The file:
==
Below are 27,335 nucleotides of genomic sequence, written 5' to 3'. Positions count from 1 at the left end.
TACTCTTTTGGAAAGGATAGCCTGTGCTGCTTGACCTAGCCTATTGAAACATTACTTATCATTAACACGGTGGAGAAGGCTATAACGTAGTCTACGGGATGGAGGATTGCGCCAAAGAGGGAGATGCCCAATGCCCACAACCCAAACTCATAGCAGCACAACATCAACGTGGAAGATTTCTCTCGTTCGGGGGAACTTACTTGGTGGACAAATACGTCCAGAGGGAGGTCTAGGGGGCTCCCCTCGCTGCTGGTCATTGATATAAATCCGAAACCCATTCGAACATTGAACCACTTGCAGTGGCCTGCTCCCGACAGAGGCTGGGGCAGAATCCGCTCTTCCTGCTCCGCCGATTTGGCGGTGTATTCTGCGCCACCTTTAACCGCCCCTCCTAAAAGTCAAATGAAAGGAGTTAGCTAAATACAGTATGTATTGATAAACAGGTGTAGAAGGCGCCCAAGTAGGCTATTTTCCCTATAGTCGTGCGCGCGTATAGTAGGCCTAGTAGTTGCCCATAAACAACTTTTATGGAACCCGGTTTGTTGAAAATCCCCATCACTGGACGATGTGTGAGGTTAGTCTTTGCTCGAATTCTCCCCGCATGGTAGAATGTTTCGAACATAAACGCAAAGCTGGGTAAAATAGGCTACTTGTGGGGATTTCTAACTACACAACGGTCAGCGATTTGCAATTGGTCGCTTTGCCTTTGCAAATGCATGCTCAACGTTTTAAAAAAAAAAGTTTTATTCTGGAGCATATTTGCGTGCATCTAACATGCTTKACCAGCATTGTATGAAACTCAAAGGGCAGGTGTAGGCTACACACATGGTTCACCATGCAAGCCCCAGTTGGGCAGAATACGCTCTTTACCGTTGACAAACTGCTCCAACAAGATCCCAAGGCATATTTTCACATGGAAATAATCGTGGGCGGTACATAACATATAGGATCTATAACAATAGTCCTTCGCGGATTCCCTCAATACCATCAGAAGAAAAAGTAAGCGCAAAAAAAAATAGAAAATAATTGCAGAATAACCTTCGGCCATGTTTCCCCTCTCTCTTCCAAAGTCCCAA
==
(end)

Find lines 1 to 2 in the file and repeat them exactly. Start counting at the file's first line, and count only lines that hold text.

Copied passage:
Below are 27,335 nucleotides of genomic sequence, written 5' to 3'. Positions count from 1 at the left end.
TACTCTTTTGGAAAGGATAGCCTGTGCTGCTTGACCTAGCCTATTGAAACATTACTTATCATTAACACGGTGGAGAAGGCTATAACGTAGTCTACGGGATGGAGGATTGCGCCAAAGAGGGAGATGCCCAATGCCCACAACCCAAACTCATAGCAGCACAACATCAACGTGGAAGATTTCTCTCGTTCGGGGGAACTTACTTGGTGGACAAATACGTCCAGAGGGAGGTCTAGGGGGCTCCCCTCGCTGCTGGTCATTGATATAAATCCGAAACCCATTCGAACATTGAACCACTTGCAGTGGCCTGCTCCCGACAGAGGCTGGGGCAGAATCCGCTCTTCCTGCTCCGCCGATTTGGCGGTGTATTCTGCGCCACCTTTAACCGCCCCTCCTAAAAGTCAAATGAAAGGAGTTAGCTAAATACAGTATGTATTGATAAACAGGTGTAGAAGGCGCCCAAGTAGGCTATTTTCCCTATAGTCGTGCGCGCGTATAGTAGGCCTAGTAGTTGCCCATAAACAACTTTTATGGAACCCGGTTTGTTGAAAATCCCCATCACTGGACGATGTGTGAGGTTAGTCTTTGCTCGAATTCTCCCCGCATGGTAGAATGTTTCGAACATAAACGCAAAGCTGGGTAAAATAGGCTACTTGTGGGGATTTCTAACTACACAACGGTCAGCGATTTGCAATTGGTCGCTTTGCCTTTGCAAATGCATGCTCAACGTTTTAAAAAAAAAAGTTTTATTCTGGAGCATATTTGCGTGCATCTAACATGCTTKACCAGCATTGTATGAAACTCAAAGGGCAGGTGTAGGCTACACACATGGTTCACCATGCAAGCCCCAGTTGGGCAGAATACGCTCTTTACCGTTGACAAACTGCTCCAACAAGATCCCAAGGCATATTTTCACATGGAAATAATCGTGGGCGGTACATAACATATAGGATCTATAACAATAGTCCTTCGCGGATTCCCTCAATACCATCAGAAGAAAAAGTAAGCGCAAAAAAAAATAGAAAATAATTGCAGAATAACCTTCGGCCATGTTTCCCCTCTCTCTTCCAAAGTCCCAA